Dr Harriet Clompus who is currently training as a community paediatrician and Louise Parker, the interim lead for speech and language services at Wood Street Health Centre have put together this article on stammering (the terms in the title are all synonymous). Do leave comments or questions.
“I think that the worst part of being a stutterer is giving the impression that I’m unable to converse, that what I say doesn’t really make sense anyway… The person I’m talking to starts fidgeting, and as I pray internally – ‘No, don’t look away’ – a familiar feeling of despair arises” …. Guardian Weekend 7th July 2012, What I’m really thinking – The Stutterer
5 out of every 100 children will stammer (or stutter – the terms are synonymous) as they learn to talk. Stammer affects all social classes and language groups. It is four times more common in boys than girls, and often occurs in families. It is thought that there may be a genetic basis for stammer.
Usually children who stammer have had apparently normal speech development until the age of 3 or 4. As their speech becomes more complex, they begin to have problems with fluency, and are said to have a stammer or stutter.
What is stammering?
– Tense, jerky, effortful speech
– Difficulty in getting a sentence started
– Stretching sounds
– Repeating words
– Stopping speaking half way through a sentence
Stammer is affected by stress – the more stressful the speaking situation the more likely an existing stammer is to occur. This can create a vicious cycle, inhibiting speech and social interaction. However, emotional stress does not lead to stammer and there is no evidence that particular styles of parenting ‘cause’ stammer.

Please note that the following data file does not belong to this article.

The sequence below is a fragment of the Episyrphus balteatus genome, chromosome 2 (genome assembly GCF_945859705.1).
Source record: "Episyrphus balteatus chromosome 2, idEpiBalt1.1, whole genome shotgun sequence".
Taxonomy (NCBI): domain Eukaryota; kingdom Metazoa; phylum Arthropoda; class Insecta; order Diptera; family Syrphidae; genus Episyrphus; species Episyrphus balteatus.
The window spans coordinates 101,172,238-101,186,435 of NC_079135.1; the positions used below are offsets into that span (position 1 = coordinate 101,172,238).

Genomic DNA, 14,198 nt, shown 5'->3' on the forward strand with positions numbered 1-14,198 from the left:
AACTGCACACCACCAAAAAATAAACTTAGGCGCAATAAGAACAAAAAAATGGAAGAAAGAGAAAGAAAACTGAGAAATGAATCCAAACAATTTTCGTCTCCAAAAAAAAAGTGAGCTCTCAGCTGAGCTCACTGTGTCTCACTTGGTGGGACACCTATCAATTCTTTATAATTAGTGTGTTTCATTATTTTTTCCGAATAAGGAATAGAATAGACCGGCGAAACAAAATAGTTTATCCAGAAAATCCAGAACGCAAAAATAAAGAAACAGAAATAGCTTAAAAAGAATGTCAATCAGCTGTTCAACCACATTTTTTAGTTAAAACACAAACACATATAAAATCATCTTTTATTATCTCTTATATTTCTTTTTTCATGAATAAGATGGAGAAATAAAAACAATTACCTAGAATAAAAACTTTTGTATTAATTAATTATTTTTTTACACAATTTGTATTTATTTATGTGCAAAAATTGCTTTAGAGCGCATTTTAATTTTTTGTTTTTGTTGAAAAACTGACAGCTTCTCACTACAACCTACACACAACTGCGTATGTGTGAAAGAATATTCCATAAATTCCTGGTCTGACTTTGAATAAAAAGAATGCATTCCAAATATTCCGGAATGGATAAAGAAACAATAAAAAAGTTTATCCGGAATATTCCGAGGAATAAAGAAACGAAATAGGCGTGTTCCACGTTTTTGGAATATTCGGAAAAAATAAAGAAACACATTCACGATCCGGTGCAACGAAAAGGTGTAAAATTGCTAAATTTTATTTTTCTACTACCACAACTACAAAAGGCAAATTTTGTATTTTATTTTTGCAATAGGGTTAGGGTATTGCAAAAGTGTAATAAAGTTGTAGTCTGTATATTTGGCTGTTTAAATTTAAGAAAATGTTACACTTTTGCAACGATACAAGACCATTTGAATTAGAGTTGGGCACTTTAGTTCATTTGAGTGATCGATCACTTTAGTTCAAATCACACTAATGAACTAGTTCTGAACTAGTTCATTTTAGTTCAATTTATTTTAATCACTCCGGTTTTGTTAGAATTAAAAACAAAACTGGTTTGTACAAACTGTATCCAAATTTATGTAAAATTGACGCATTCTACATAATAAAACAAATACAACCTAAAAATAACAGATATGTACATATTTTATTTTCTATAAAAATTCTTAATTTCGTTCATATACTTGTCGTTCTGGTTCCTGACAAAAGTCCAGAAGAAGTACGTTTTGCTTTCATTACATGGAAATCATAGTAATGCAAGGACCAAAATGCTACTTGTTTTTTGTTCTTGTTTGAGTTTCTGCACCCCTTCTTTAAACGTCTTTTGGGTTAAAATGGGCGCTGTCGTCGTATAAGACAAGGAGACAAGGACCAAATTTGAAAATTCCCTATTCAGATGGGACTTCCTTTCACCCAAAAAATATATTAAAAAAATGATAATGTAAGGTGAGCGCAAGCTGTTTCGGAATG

1 in 5 children who stammer will have a persistent stammer into adulthood. It is difficult to predict which child will have a natural recovery, or how long that recovery will take. However, early referral (within one year of onset of stammer) to sources of help reduces the persistence of stammer and can transform a child’s life.
Waltham Forest Community Speech and Language Services (based at Wood Street) run Specialist Dysfluency service for adults and children, led by Dysfluency Specialist Louise Parker (tel 0208 430 7970). Parent, Health visitor, SENCO and GP can all refer. If a professional is referring they should use the Wood Street Children’s Community Services referral form and a pre-CAF form. Waiting time for first appointment is 18 weeks or less.
Louise Parker and her team including Jo Quinlan, SLT, use a range of therapeutic interventions including Lidcombe therapy for pre-schoolers. Lidcombe therapy was designed in Australia and puts parents at the centre of their child’s therapy with a series of exercises which the therapist oversees. In 2005, a randomised controlled trial showed that Lidcombe was an effective method of treating stammer. Jones et al, Randomised Control Trial of Early Intervention with Lidcombe Method BMJ 2005
With the North East London Foundation Trust (NELFT) now including Waltham Forest, Barking & Dagenham, Havering & Redbridge Speech and Language Therapy Services (SLT), the SLTs working in the area of dysfluency will have an even stronger network.
GPs who are unable to access Wood Street or other SLT services, can refer to The Michael Palin Centre for Stammering Children in Islington, which runs intensive courses in school holidays for older children. Tel 02033168100 www.stammeringcentre.org (the centre will charge commissioning groups for the service).
The British Stammering Assosciation (http://www.stammering.org/) has a wealth of information, in many languages, for professionals, parents and children on its website. It also has a phone helpline staffed by people who stammer. Tel 0845 603 2001/0208 8806590
The Fluency Trust (http://www.thefluencytrust.org.uk) provides residential courses in activity centres for children older than 10 years.
City University, London provides intensive week long courses in school holidays for those over 8 years. Contact Bethan Lewis, tel 0207 040 8288 www.city.ac.uk/lcs/compass/stammering/Intensive.html